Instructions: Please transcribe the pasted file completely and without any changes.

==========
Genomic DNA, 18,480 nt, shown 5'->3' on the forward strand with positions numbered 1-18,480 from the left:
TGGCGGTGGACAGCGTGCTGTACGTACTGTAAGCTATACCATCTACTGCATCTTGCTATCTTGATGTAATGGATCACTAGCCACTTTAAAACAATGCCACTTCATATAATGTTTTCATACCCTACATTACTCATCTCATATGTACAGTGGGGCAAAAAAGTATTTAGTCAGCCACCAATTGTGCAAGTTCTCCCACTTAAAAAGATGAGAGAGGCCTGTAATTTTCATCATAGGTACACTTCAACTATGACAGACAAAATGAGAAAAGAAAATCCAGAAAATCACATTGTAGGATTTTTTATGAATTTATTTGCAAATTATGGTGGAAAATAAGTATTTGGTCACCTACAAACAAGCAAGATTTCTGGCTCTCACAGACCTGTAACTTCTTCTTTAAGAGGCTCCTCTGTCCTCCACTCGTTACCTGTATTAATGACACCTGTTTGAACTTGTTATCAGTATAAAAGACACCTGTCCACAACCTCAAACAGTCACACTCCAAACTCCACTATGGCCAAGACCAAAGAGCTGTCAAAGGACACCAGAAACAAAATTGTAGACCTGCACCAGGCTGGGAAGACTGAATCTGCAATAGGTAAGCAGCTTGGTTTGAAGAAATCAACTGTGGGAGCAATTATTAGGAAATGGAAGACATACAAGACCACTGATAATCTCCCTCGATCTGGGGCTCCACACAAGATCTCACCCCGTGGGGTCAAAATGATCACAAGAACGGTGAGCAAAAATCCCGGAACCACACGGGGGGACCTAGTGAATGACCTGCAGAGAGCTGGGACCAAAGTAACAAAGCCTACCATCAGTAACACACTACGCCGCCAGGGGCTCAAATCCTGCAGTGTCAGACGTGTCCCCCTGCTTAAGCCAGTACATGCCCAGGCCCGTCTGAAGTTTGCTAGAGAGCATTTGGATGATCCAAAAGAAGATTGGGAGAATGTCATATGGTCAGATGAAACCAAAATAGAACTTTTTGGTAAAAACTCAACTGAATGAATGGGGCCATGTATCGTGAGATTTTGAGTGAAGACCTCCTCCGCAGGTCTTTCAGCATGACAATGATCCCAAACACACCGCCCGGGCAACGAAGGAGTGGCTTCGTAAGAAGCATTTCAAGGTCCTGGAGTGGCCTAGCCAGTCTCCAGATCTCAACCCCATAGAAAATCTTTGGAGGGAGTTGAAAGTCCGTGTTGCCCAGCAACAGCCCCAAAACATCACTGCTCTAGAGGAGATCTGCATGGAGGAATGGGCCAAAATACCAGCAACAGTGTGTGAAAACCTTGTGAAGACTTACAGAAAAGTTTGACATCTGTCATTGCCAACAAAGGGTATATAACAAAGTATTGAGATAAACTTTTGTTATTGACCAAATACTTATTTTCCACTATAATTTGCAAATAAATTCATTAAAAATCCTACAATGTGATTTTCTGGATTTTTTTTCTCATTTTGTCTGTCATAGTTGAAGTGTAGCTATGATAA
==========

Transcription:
Genomic DNA, 18,480 nt, shown 5'->3' on the forward strand with positions numbered 1-18,480 from the left:
TGGCGGTGGACAGCGTGCTGTACGTACTGTAAGCTATACCATCTACTGCATCTTGCTATCTTGATGTAATGGATCACTAGCCACTTTAAAACAATGCCACTTCATATAATGTTTTCATACCCTACATTACTCATCTCATATGTACAGTGGGGCAAAAAAGTATTTAGTCAGCCACCAATTGTGCAAGTTCTCCCACTTAAAAAGATGAGAGAGGCCTGTAATTTTCATCATAGGTACACTTCAACTATGACAGACAAAATGAGAAAAGAAAATCCAGAAAATCACATTGTAGGATTTTTTATGAATTTATTTGCAAATTATGGTGGAAAATAAGTATTTGGTCACCTACAAACAAGCAAGATTTCTGGCTCTCACAGACCTGTAACTTCTTCTTTAAGAGGCTCCTCTGTCCTCCACTCGTTACCTGTATTAATGACACCTGTTTGAACTTGTTATCAGTATAAAAGACACCTGTCCACAACCTCAAACAGTCACACTCCAAACTCCACTATGGCCAAGACCAAAGAGCTGTCAAAGGACACCAGAAACAAAATTGTAGACCTGCACCAGGCTGGGAAGACTGAATCTGCAATAGGTAAGCAGCTTGGTTTGAAGAAATCAACTGTGGGAGCAATTATTAGGAAATGGAAGACATACAAGACCACTGATAATCTCCCTCGATCTGGGGCTCCACACAAGATCTCACCCCGTGGGGTCAAAATGATCACAAGAACGGTGAGCAAAAATCCCGGAACCACACGGGGGGACCTAGTGAATGACCTGCAGAGAGCTGGGACCAAAGTAACAAAGCCTACCATCAGTAACACACTACGCCGCCAGGGGCTCAAATCCTGCAGTGTCAGACGTGTCCCCCTGCTTAAGCCAGTACATGCCCAGGCCCGTCTGAAGTTTGCTAGAGAGCATTTGGATGATCCAAAAGAAGATTGGGAGAATGTCATATGGTCAGATGAAACCAAAATAGAACTTTTTGGTAAAAACTCAACTGAATGAATGGGGCCATGTATCGTGAGATTTTGAGTGAAGACCTCCTCCGCAGGTCTTTCAGCATGACAATGATCCCAAACACACCGCCCGGGCAACGAAGGAGTGGCTTCGTAAGAAGCATTTCAAGGTCCTGGAGTGGCCTAGCCAGTCTCCAGATCTCAACCCCATAGAAAATCTTTGGAGGGAGTTGAAAGTCCGTGTTGCCCAGCAACAGCCCCAAAACATCACTGCTCTAGAGGAGATCTGCATGGAGGAATGGGCCAAAATACCAGCAACAGTGTGTGAAAACCTTGTGAAGACTTACAGAAAAGTTTGACATCTGTCATTGCCAACAAAGGGTATATAACAAAGTATTGAGATAAACTTTTGTTATTGACCAAATACTTATTTTCCACTATAATTTGCAAATAAATTCATTAAAAATCCTACAATGTGATTTTCTGGATTTTTTTTCTCATTTTGTCTGTCATAGTTGAAGTGTAGCTATGATAA